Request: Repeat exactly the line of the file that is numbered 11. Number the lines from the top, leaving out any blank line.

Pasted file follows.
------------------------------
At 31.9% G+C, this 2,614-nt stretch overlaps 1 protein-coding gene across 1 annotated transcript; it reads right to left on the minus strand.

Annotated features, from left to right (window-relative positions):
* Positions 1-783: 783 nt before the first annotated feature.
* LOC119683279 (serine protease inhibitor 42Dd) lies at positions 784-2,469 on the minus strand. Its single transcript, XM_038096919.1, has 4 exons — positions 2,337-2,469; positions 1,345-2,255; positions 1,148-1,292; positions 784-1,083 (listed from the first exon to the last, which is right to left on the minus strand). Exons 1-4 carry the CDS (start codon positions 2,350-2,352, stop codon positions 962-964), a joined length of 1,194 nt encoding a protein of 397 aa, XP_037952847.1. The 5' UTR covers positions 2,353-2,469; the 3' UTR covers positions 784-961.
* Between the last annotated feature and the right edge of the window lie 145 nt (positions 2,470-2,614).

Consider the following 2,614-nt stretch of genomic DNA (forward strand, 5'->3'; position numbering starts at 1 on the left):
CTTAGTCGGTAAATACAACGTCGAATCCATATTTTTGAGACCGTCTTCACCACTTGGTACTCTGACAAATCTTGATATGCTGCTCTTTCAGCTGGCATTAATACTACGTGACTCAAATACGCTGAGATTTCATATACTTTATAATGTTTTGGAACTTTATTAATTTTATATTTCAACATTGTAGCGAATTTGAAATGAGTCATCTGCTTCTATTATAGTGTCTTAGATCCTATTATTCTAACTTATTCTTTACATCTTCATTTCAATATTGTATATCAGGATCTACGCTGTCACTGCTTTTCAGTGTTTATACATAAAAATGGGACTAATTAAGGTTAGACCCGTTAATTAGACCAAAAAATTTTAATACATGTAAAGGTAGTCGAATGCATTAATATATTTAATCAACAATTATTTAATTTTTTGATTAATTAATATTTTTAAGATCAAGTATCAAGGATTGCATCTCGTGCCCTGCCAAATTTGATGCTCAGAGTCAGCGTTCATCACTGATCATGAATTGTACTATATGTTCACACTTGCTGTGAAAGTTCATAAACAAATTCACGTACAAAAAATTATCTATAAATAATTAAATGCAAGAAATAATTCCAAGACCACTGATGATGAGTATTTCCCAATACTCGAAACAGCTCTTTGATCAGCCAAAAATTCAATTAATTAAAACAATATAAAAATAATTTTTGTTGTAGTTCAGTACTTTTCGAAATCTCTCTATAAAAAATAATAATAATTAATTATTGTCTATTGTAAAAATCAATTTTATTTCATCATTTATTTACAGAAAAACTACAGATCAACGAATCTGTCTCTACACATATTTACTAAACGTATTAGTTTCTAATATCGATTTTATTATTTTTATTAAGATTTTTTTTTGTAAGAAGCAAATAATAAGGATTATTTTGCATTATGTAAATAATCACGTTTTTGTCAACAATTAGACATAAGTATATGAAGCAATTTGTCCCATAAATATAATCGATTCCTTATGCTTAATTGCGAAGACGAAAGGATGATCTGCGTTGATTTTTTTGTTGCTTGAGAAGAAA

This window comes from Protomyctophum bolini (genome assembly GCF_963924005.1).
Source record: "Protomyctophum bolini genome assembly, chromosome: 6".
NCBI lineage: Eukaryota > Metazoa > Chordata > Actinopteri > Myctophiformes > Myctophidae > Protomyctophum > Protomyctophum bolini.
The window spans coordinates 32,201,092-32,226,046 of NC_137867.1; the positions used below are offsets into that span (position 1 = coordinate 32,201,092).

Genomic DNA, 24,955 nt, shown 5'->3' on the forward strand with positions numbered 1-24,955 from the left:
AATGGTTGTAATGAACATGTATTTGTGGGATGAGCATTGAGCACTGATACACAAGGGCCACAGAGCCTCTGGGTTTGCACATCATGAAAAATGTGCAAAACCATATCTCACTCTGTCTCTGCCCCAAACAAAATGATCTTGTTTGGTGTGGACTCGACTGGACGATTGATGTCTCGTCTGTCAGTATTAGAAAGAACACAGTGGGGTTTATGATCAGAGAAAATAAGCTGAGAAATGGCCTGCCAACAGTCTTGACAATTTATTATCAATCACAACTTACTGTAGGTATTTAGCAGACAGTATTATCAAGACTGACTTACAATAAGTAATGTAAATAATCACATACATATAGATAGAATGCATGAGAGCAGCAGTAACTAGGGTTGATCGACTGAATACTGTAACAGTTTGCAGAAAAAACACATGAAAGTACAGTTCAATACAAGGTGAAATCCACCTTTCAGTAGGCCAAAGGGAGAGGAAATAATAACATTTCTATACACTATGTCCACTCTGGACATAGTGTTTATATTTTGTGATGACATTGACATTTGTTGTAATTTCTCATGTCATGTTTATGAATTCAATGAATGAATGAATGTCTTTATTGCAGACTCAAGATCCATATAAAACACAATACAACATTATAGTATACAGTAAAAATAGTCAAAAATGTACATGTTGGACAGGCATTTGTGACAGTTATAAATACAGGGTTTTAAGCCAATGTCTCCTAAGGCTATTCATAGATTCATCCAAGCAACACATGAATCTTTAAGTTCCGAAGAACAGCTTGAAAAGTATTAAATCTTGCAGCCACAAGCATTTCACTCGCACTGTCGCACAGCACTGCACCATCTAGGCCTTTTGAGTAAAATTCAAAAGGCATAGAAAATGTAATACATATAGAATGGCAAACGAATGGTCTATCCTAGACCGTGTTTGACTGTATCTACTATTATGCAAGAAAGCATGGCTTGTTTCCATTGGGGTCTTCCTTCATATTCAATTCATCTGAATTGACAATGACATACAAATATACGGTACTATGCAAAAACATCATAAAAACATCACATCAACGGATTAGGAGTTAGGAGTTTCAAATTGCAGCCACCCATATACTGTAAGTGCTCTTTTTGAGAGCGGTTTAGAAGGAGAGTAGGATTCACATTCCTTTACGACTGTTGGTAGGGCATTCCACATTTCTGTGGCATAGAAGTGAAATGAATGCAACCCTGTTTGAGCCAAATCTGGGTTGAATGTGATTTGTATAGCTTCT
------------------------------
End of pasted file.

The window spans coordinates 32,201,092-32,226,046 of NC_137867.1; the positions used below are offsets into that span (position 1 = coordinate 32,201,092).